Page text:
It is easy to caricature Fabianism and many commentators do. But like all enduring schools of thought, Fabianism too has many strands - some dominant, some hidden or forgotten. As the left confronts a future where the market is questioned once more and the efficacy and legitimacy of the modern state is similarly challenged, where will the ideas for a difficult radical path be discovered?
And there is a thread within Fabian thought - the ideas associated with guildism that, in spirit at least, suggest a way out of today's gnarled circumstances. G.D.H. Cole, writing in 1920, a few paragraphs into his first chapter on Guild Socialism - a chapter titled The Demand for Freedom - exhorts:
"The essential social values are human values, and Society is to be regarded as a complex of associations held together by the wills of their members, whose well-being is its purpose".
"Society will be in health only if it is in the full sense democratic and self-governing".
"[The] conception of democracy involves an active and not merely a passive citizenship on the part of the members".
In ethos and in philosophy, surely these sentiments are entirely adapted to the modern predicament.
Cole's complex solutions to the short-comings of both Leviathan and Mammon are quaint in a post-communist world. He proposed a series of professional guilds covering each industry which would represent the producer interest balanced by collectives or cooperatives which would pool the interests of consumers.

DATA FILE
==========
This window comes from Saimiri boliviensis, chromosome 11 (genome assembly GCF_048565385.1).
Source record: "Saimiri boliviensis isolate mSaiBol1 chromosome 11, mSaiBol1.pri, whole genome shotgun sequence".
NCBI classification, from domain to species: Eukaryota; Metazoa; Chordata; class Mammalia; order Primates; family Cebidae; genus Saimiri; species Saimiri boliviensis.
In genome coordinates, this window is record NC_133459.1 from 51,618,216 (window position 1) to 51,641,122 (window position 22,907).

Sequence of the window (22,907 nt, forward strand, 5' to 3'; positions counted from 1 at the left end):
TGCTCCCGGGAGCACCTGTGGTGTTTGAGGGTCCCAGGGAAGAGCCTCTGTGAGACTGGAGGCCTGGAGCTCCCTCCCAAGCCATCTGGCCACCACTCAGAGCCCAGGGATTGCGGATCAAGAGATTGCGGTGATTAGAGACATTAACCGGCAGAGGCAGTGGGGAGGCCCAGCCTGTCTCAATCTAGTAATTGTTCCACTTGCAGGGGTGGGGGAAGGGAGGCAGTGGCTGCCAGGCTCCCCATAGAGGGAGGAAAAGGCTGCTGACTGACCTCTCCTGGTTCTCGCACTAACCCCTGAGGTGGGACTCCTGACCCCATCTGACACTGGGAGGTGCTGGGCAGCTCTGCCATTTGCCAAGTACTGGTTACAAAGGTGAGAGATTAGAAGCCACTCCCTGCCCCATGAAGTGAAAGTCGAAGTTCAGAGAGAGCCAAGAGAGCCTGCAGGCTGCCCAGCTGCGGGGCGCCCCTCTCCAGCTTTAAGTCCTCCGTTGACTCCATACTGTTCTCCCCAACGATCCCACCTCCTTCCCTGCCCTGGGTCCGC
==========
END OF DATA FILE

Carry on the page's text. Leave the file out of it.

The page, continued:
Yet the exact form is not the issue. The notion that power and ownership can be pooled collectively with the well-being of all paramount, is relevant now as it was then. There are rich seams of what could be termed republican in the left's fairly recent history. They were just swallowed by the course followed by the historical tide. Now is the moment to drill for this republican oil.
These ideas and concepts never quite went away: the Co-operative party and movement, the Common Wealth Party in the middle of the last century, and the new Mutualism of the late 1990s all kept them alive. The growth of the co-operative trust schools model has seen many of these ideas put into action. If there was an moment to consider the role that involved, commonly owned, democratic organisations have then it is now. So it was very encouraging that Tessa Jowell joined the debate with a well-received speech to Progress last week.
Jowell sees the co-operative opportunity very much in terms of public services. Housing, education, childcare, social care, and health services all got a mention. The state is critical to this and the logical place to start is where the state actually delivers services. Jowell's speech was clear about the role of the state in this regard:
"So by tradition, and by its very nature, mutualism is driven by and relies upon the commitment and active participation of the people involved. It is not something government can, or should, impose".
Governments can, however, create the conditions in which new social
movements can thrive."
Unsurprisingly, this position is closer to pragmatic reality than Cole's idealism. However, when the leader of the Conservative opposition is willing to say that he would seek to use the "state to remake society", there is perhaps a greater imaginative distance that could be travelled.
There are two immediate ways in which Tessa Jowell's message could be further developed in this regard.